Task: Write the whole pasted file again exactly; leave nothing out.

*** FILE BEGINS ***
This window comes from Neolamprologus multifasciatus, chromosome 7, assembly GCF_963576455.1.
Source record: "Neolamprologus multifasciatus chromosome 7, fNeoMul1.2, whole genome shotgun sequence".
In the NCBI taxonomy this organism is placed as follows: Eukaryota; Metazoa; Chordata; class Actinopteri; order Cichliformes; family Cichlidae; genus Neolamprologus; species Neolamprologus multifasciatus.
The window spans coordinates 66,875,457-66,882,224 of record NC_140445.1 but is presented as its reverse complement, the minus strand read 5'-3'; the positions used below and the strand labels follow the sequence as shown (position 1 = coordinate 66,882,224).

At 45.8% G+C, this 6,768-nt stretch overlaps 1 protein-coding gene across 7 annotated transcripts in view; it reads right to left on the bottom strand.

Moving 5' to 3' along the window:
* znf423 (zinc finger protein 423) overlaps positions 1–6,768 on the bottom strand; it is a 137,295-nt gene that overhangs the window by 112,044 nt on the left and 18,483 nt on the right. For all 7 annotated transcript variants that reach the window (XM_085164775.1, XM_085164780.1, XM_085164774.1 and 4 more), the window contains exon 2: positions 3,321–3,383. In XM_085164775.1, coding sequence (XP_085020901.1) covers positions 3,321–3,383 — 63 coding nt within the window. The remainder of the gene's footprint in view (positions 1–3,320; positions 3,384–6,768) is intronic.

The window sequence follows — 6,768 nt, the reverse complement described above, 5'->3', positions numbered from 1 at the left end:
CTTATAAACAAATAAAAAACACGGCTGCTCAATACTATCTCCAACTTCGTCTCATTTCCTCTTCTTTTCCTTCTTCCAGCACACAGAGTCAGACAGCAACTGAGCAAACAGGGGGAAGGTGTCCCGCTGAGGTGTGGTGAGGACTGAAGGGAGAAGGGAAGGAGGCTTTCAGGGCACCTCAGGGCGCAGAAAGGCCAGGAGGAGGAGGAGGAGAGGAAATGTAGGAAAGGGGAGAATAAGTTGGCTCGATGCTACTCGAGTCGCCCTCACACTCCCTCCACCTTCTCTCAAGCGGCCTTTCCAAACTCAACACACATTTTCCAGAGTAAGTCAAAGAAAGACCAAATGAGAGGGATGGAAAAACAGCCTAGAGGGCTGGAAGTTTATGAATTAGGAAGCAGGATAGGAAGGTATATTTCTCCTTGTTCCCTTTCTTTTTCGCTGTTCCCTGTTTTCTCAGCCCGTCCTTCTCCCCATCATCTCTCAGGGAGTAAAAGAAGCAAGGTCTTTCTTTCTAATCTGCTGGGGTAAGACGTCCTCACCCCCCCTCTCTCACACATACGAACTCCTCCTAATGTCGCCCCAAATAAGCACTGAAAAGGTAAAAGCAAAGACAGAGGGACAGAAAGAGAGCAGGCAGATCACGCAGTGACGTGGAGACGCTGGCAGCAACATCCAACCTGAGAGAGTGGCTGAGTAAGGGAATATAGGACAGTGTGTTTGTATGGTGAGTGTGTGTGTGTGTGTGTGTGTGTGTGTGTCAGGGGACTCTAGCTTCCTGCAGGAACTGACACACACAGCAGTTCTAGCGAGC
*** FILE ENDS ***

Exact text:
This window comes from Neolamprologus multifasciatus, chromosome 7, assembly GCF_963576455.1.
Source record: "Neolamprologus multifasciatus chromosome 7, fNeoMul1.2, whole genome shotgun sequence".
In the NCBI taxonomy this organism is placed as follows: Eukaryota; Metazoa; Chordata; class Actinopteri; order Cichliformes; family Cichlidae; genus Neolamprologus; species Neolamprologus multifasciatus.
The window spans coordinates 66,875,457-66,882,224 of record NC_140445.1 but is presented as its reverse complement, the minus strand read 5'-3'; the positions used below and the strand labels follow the sequence as shown (position 1 = coordinate 66,882,224).

At 45.8% G+C, this 6,768-nt stretch overlaps 1 protein-coding gene across 7 annotated transcripts in view; it reads right to left on the bottom strand.

Moving 5' to 3' along the window:
* znf423 (zinc finger protein 423) overlaps positions 1–6,768 on the bottom strand; it is a 137,295-nt gene that overhangs the window by 112,044 nt on the left and 18,483 nt on the right. For all 7 annotated transcript variants that reach the window (XM_085164775.1, XM_085164780.1, XM_085164774.1 and 4 more), the window contains exon 2: positions 3,321–3,383. In XM_085164775.1, coding sequence (XP_085020901.1) covers positions 3,321–3,383 — 63 coding nt within the window. The remainder of the gene's footprint in view (positions 1–3,320; positions 3,384–6,768) is intronic.

The window sequence follows — 6,768 nt, the reverse complement described above, 5'->3', positions numbered from 1 at the left end:
CTTATAAACAAATAAAAAACACGGCTGCTCAATACTATCTCCAACTTCGTCTCATTTCCTCTTCTTTTCCTTCTTCCAGCACACAGAGTCAGACAGCAACTGAGCAAACAGGGGGAAGGTGTCCCGCTGAGGTGTGGTGAGGACTGAAGGGAGAAGGGAAGGAGGCTTTCAGGGCACCTCAGGGCGCAGAAAGGCCAGGAGGAGGAGGAGGAGAGGAAATGTAGGAAAGGGGAGAATAAGTTGGCTCGATGCTACTCGAGTCGCCCTCACACTCCCTCCACCTTCTCTCAAGCGGCCTTTCCAAACTCAACACACATTTTCCAGAGTAAGTCAAAGAAAGACCAAATGAGAGGGATGGAAAAACAGCCTAGAGGGCTGGAAGTTTATGAATTAGGAAGCAGGATAGGAAGGTATATTTCTCCTTGTTCCCTTTCTTTTTCGCTGTTCCCTGTTTTCTCAGCCCGTCCTTCTCCCCATCATCTCTCAGGGAGTAAAAGAAGCAAGGTCTTTCTTTCTAATCTGCTGGGGTAAGACGTCCTCACCCCCCCTCTCTCACACATACGAACTCCTCCTAATGTCGCCCCAAATAAGCACTGAAAAGGTAAAAGCAAAGACAGAGGGACAGAAAGAGAGCAGGCAGATCACGCAGTGACGTGGAGACGCTGGCAGCAACATCCAACCTGAGAGAGTGGCTGAGTAAGGGAATATAGGACAGTGTGTTTGTATGGTGAGTGTGTGTGTGTGTGTGTGTGTGTGTGTGTCAGGGGACTCTAGCTTCCTGCAGGAACTGACACACACAGCAGTTCTAGCGAGC